Two and a Half Men joining Big Bang Theory on Thursdays for CBS
It’s no theory: The Big Bang Theory is the most popular primetime program on TV right now. And when it returns in the fall, it’s about to get some new company.
In a surprise move, CBS has announced it is moving long-running sitcom Two and a Half Men to Thursday nights, where it will follow Big Bang.
CTV, which airs both programs in Canada, will likely follow suit.
Thursday night is the most important night of the week for the TV networks. More people watch TV that night than any other night except Sunday, and the major Hollywood studios use Thursdays to promote their weekend movie openings.
Two and a Half Men will be returning for its 10th season, following a year of turmoil in which Ashton Kutcher replaced original star Charlie Sheen. The show’s ratings held up better than expected with Kutcher in the lead. This time last year, it looked as if this past season would be the last for Two and a Half Men, but it will carry on for at least one more season.
The Big Bang Theory will be returning for its sixth season.
CBS made the move official Wednesday, when the network unveiled its fall schedule before advertisers in New York.
As reported earlier, CSI: Miami has been cancelled after 10 seasons, but its companion show, CSI: New York, will return for a ninth year. CSI: Miami was the more expensive of the two programs to make.
The original CSI will return on its usual day and time, with Ted Danson and Elisabeth Shue replacing the departed Laurence Fishburne and Marg Helgenberger.
In another move, The Mentalist will move to Sundays, where it will air in lieu of the departed CSI: Miami.
The Mentalist, CSI and CSI: New York all air in Canada on CTV. The Canadian network will probably mirror CBS’s scheduling moves when it announces its own fall schedule later this month, so as not to split the audience and risk alienating advertisers.
CBS’s fall schedule will feature just four new series, one comedy and three dramas. That’s a marked difference from the other major U.S. networks, which favoured comedy over drama in their fall schedules, announced earlier this week.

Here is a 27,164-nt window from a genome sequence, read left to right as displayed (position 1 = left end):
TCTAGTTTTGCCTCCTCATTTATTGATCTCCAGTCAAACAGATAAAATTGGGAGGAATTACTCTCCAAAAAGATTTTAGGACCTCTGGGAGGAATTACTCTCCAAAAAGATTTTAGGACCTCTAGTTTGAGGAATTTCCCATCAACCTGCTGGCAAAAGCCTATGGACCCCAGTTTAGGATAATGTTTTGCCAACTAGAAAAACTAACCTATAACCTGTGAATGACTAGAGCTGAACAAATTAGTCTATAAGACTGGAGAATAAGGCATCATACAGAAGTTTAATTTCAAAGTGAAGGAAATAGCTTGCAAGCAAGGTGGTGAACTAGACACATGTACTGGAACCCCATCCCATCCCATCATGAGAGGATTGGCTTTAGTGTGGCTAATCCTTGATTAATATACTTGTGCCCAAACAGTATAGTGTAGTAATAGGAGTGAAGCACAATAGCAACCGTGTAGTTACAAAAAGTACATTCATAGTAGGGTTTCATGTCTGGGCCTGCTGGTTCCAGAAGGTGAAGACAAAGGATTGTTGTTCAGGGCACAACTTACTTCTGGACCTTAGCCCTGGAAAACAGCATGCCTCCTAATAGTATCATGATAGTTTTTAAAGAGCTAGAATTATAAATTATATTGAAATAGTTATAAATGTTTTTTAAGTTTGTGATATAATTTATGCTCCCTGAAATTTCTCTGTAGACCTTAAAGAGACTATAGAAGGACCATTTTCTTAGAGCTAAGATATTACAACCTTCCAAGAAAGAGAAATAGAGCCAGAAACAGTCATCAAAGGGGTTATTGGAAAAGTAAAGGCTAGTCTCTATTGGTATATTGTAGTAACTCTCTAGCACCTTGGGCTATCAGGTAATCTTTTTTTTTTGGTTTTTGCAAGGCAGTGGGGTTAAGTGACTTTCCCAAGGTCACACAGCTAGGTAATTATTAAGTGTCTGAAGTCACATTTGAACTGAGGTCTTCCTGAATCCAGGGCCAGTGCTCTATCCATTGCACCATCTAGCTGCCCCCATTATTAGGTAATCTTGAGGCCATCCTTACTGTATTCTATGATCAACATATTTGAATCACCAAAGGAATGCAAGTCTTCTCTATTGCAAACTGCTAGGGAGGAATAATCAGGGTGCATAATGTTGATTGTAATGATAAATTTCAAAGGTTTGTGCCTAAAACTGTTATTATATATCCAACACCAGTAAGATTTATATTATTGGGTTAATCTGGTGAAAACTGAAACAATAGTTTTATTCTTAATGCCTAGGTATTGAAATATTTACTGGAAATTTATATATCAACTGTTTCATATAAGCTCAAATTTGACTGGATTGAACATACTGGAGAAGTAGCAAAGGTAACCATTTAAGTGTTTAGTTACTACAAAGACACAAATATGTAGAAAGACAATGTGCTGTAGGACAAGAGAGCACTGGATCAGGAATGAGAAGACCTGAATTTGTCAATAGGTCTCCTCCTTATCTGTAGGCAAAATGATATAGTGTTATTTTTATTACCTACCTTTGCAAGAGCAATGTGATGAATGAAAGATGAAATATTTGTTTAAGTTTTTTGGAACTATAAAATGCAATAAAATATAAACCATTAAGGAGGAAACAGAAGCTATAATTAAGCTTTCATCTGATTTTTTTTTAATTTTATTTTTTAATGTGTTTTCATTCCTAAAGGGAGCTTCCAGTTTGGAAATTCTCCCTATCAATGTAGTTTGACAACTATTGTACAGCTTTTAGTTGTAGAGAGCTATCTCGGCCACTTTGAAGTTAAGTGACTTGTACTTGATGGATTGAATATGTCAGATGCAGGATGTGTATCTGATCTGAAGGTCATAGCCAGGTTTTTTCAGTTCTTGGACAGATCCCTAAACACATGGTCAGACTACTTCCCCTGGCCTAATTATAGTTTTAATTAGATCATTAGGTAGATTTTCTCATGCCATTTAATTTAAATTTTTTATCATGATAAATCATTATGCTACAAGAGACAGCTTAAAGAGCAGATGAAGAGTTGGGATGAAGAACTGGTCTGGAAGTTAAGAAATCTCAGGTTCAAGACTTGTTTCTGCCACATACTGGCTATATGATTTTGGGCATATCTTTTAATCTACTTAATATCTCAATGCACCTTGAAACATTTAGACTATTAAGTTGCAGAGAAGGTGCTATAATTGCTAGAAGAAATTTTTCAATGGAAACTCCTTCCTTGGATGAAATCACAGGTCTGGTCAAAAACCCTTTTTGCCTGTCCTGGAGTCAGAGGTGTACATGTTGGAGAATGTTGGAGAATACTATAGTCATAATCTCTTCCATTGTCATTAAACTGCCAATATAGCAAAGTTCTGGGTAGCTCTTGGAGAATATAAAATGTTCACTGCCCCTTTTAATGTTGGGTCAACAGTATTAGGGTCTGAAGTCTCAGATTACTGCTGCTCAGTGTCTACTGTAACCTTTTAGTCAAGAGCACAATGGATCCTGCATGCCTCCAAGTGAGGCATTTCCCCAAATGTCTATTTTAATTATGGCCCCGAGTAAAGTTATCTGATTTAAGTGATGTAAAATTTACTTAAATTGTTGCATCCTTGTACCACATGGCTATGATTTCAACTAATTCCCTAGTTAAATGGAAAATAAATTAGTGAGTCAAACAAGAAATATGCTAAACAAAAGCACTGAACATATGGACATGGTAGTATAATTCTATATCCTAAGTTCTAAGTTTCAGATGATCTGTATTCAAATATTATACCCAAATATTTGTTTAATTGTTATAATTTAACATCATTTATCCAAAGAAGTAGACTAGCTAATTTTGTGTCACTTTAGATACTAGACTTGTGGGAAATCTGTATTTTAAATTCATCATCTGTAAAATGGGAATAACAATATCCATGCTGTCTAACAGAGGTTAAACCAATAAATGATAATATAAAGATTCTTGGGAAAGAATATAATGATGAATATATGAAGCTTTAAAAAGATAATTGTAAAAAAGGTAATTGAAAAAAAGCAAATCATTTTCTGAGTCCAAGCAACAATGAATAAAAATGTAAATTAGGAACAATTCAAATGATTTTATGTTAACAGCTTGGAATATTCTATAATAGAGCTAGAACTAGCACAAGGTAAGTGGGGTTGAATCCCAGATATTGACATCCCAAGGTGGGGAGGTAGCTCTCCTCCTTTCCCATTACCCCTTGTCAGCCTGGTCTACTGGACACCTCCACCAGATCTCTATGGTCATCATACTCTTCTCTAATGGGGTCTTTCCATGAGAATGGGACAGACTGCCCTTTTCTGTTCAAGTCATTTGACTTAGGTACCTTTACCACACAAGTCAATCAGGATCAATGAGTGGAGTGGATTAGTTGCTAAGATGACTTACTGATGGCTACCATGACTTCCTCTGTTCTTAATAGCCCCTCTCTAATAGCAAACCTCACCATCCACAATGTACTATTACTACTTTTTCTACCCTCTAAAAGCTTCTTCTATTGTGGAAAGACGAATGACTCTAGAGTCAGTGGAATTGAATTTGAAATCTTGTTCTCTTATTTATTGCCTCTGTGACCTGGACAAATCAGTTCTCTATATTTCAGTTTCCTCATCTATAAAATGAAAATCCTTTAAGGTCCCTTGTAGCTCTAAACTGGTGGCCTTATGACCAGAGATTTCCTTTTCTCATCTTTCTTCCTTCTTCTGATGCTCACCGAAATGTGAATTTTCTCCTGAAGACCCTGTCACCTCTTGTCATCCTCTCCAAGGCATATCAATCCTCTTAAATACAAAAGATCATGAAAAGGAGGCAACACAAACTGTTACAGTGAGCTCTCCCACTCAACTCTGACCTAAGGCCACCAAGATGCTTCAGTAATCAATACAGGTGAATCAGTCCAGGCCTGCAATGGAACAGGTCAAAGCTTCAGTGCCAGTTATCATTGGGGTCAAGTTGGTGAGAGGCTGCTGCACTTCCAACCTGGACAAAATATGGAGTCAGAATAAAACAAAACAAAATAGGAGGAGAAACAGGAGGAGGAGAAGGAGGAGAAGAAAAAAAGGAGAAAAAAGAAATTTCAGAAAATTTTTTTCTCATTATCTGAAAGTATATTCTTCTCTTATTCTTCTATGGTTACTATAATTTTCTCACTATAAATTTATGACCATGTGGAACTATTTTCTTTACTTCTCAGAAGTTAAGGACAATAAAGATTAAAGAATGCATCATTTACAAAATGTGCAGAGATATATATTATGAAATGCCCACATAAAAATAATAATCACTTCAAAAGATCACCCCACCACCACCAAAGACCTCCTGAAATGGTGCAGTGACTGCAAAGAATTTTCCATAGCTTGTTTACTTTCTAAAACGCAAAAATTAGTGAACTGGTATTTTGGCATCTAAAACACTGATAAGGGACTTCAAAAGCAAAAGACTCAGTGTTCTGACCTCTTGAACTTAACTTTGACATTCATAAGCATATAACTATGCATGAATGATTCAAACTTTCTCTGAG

The new comedy, Partners, hails from the creators of Will Grace, and focuses on the “bromance” between a straight architect, played by David Krumholtz, and his gay co-worker, played by Michael Urie.
The new dramas are:
â€¢ Elementary, an updated-to-present-day-New-York take Arthur Conan Doyle’s Sherlock Holmes mysteries, with Jonny Lee Miller as police detective Holmes and Lucy Liu as his psychiatrist colleague, Dr. Joan Watson.
â€¢ Made in Jersey, starring Janet Montgomery as a working-class junior law partner trying to fit in at an upscale Manhattan law firm.
â€¢ Vegas, a period ensemble drama, set in the 1960s, featuring Dennis Quaid and Michael Chiklis in a tale about a fourth-generation rancher-turned-sheriff trying to bring law and order to Sin City during its heyday as an entertainment and gambling mecca.
Returning series, in addition to The Big Bang Theory, Two and a Half Men, The Mentalist, CSI and CSI: New York, include The Amazing Race, Blue Bloods, Criminal Minds and Mike Molly, which air on CTV.
Also returning are The Good Wife, NCIS, NCIS: Los Angeles, Hawaii Five-0 and Survivor, which air on Global TV, and 2 Broke Girls, How I Met Your Mother and Person of Interest, which air on Citytv.
On-the-bubble series Unforgettable, Rob!, A Gifted Man and NYC 22 were all cancelled.
The six-year sitcom Rules of Engagement has been renewed for a seventh season, but did not make it onto CBS’s official fall schedule.
The network will probably keep Rules of Engagement on the bench, to use as a replacement in the event of a quick cancellation.